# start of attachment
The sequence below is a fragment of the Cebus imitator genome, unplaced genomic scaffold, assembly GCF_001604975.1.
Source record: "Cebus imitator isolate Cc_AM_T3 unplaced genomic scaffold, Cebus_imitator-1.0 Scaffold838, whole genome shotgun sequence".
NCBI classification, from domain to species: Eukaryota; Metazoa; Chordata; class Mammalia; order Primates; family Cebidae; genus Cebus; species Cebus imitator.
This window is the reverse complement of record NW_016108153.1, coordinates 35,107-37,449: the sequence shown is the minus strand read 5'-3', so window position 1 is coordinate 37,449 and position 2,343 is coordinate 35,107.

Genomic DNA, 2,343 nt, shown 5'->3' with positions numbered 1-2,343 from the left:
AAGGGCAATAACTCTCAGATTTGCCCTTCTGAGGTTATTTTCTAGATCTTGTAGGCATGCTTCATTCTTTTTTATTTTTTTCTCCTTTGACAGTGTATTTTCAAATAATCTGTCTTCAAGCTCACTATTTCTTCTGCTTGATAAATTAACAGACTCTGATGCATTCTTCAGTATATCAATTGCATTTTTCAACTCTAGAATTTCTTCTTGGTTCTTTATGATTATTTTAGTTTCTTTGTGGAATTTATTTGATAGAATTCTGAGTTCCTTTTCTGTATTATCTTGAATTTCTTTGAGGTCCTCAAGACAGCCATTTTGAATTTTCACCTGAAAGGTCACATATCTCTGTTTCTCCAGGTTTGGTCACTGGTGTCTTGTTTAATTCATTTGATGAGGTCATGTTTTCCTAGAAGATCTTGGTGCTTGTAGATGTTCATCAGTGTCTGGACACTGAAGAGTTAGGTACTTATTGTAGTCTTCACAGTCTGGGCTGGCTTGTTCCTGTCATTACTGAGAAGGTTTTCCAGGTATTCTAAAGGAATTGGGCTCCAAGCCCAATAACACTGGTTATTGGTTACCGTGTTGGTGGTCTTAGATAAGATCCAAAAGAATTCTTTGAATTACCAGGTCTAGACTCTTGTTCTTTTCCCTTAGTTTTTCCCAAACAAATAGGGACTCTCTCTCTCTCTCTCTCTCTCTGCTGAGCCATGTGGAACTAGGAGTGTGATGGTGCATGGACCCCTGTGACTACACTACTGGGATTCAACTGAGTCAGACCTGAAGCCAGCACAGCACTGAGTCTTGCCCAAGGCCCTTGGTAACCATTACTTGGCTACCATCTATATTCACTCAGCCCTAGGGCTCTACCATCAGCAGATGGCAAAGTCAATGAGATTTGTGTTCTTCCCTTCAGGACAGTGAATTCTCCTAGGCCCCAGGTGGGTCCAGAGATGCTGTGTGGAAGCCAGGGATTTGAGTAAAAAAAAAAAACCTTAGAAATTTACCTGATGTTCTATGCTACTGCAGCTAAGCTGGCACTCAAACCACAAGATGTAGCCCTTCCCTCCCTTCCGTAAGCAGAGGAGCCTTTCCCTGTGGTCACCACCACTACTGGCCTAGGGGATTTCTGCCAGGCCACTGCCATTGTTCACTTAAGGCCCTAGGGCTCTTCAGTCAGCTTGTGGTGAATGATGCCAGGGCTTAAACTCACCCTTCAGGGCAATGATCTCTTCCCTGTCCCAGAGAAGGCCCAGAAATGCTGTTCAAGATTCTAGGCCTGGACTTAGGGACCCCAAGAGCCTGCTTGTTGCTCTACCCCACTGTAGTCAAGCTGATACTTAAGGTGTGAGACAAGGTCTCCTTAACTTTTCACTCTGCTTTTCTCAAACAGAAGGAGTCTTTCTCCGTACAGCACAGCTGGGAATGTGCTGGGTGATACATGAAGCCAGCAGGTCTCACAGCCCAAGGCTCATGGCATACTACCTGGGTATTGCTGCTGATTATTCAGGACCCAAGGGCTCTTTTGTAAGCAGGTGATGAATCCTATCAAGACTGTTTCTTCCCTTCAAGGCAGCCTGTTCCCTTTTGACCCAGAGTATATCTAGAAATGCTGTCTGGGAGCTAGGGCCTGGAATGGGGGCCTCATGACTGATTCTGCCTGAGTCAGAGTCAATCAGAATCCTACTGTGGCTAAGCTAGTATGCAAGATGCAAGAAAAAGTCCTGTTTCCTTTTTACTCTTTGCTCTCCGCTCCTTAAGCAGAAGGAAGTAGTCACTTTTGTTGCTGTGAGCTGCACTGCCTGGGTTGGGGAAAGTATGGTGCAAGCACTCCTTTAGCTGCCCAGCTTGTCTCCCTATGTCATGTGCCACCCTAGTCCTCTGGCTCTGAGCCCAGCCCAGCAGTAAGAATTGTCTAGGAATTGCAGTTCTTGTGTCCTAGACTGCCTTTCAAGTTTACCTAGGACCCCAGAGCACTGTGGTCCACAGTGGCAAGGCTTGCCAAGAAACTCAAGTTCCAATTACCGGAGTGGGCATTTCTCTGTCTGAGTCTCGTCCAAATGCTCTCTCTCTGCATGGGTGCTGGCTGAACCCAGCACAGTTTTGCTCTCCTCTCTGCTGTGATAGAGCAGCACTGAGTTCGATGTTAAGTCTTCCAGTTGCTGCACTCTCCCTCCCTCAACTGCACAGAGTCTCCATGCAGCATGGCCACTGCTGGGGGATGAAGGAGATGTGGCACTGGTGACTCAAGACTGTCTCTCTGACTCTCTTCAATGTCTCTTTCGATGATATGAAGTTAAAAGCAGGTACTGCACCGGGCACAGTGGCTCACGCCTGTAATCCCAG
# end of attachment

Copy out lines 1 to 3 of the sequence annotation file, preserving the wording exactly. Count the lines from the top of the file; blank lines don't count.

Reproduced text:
The sequence below is a fragment of the Cebus imitator genome, unplaced genomic scaffold, assembly GCF_001604975.1.
Source record: "Cebus imitator isolate Cc_AM_T3 unplaced genomic scaffold, Cebus_imitator-1.0 Scaffold838, whole genome shotgun sequence".
NCBI classification, from domain to species: Eukaryota; Metazoa; Chordata; class Mammalia; order Primates; family Cebidae; genus Cebus; species Cebus imitator.